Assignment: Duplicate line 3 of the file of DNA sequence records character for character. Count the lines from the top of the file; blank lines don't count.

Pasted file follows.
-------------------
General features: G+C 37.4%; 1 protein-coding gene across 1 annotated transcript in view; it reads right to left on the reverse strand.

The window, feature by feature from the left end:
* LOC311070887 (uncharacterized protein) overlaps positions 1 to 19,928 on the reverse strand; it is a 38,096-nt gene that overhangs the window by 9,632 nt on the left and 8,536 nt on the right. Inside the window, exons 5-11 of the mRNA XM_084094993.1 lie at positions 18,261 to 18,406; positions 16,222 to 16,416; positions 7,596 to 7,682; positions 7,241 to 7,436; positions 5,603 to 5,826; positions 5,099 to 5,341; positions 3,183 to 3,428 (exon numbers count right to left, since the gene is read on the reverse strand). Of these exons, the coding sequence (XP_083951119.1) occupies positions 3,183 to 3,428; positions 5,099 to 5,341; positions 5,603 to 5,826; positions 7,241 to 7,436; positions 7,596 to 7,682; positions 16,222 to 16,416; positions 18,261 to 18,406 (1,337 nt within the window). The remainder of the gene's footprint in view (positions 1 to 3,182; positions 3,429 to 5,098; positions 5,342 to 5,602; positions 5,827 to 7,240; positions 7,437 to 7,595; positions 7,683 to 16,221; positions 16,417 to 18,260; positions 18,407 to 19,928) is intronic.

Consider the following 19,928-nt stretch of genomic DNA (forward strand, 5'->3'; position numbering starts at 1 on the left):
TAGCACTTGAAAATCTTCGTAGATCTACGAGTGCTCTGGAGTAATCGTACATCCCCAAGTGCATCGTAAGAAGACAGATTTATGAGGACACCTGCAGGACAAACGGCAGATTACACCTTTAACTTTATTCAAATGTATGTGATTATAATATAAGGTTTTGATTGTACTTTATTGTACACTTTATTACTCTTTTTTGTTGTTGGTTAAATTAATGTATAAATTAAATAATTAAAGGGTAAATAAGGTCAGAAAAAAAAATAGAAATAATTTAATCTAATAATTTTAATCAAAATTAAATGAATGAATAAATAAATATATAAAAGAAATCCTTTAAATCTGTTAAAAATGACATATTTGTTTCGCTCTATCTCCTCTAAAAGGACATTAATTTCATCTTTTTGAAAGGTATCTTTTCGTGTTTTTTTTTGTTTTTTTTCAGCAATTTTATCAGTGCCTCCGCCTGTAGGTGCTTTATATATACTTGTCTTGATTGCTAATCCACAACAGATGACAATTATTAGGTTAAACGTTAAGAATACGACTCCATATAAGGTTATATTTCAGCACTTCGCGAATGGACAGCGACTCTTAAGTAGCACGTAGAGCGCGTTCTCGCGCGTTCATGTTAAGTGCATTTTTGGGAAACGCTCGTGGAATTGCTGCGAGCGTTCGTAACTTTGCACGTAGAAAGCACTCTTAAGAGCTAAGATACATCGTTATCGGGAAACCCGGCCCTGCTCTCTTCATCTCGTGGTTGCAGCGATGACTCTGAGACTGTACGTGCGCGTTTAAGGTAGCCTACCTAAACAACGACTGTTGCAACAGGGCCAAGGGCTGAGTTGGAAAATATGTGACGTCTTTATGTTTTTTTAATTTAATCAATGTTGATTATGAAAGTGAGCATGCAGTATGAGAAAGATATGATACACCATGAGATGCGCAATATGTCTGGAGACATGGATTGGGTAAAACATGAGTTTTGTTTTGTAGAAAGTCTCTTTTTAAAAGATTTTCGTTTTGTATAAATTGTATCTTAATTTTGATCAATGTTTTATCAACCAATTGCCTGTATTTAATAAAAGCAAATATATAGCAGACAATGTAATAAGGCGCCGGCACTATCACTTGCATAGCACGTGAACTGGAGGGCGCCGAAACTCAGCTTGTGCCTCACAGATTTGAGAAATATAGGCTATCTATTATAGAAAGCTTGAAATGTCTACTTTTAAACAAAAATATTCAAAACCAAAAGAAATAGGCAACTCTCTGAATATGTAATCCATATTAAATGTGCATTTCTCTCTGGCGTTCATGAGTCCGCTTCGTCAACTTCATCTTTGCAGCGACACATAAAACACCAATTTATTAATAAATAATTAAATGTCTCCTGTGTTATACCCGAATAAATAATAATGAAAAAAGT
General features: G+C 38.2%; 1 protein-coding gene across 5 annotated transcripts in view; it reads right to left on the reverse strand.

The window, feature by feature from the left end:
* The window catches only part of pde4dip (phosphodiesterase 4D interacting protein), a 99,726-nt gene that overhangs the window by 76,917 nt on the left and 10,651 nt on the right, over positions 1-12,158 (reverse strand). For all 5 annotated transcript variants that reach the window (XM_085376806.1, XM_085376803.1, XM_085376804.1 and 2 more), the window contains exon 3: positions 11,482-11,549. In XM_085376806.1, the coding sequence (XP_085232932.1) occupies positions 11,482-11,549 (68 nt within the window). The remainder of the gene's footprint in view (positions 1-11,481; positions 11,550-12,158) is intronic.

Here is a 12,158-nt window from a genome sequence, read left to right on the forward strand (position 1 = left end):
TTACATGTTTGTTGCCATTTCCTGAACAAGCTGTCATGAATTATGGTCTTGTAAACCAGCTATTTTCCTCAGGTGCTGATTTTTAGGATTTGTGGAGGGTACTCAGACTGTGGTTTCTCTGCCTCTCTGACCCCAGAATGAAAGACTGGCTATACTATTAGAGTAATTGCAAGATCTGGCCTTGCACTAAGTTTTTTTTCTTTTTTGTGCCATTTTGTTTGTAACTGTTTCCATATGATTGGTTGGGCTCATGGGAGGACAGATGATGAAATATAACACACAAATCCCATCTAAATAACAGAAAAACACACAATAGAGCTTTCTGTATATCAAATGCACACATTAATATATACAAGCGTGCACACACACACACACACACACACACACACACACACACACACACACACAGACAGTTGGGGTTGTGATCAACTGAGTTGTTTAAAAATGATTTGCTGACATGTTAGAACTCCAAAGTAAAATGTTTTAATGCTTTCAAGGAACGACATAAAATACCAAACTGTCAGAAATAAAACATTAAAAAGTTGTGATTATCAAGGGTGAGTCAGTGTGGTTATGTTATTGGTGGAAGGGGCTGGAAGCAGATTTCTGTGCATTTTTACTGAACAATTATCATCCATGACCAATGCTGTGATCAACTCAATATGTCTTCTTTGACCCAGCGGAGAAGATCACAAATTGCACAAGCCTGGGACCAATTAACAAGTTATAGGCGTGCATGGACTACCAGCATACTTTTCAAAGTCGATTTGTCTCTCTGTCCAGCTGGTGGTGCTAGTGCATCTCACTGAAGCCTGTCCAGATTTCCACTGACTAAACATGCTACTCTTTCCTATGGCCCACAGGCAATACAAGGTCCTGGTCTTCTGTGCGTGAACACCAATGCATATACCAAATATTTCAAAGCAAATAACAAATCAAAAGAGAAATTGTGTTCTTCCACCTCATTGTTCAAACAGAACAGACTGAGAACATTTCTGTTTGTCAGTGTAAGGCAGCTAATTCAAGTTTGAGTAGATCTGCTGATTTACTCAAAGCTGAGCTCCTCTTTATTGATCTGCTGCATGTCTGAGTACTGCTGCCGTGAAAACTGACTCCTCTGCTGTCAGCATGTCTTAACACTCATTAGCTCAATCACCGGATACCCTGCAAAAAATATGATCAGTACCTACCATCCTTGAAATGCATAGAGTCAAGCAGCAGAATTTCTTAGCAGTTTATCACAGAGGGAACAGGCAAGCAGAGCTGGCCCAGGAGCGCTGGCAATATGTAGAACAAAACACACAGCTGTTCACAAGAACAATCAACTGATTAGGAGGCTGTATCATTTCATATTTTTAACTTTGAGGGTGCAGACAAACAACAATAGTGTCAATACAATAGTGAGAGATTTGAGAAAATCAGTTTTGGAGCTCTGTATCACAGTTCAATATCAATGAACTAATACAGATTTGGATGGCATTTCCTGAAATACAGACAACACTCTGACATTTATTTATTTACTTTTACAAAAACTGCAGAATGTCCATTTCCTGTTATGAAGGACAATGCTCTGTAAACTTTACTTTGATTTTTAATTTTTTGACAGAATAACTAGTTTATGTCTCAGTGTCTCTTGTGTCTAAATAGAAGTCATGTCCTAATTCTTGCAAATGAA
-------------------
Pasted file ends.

* LOC311070887 (uncharacterized protein) overlaps positions 1 to 19,928 on the reverse strand; it is a 38,096-nt gene that overhangs the window by 9,632 nt on the left and 8,536 nt on the right. Inside the window, exons 5-11 of the mRNA XM_084094993.1 lie at positions 18,261 to 18,406; positions 16,222 to 16,416; positions 7,596 to 7,682; positions 7,241 to 7,436; positions 5,603 to 5,826; positions 5,099 to 5,341; positions 3,183 to 3,428 (exon numbers count right to left, since the gene is read on the reverse strand). Of these exons, the coding sequence (XP_083951119.1) occupies positions 3,183 to 3,428; positions 5,099 to 5,341; positions 5,603 to 5,826; positions 7,241 to 7,436; positions 7,596 to 7,682; positions 16,222 to 16,416; positions 18,261 to 18,406 (1,337 nt within the window). The remainder of the gene's footprint in view (positions 1 to 3,182; positions 3,429 to 5,098; positions 5,342 to 5,602; positions 5,827 to 7,240; positions 7,437 to 7,595; positions 7,683 to 16,221; positions 16,417 to 18,260; positions 18,407 to 19,928) is intronic.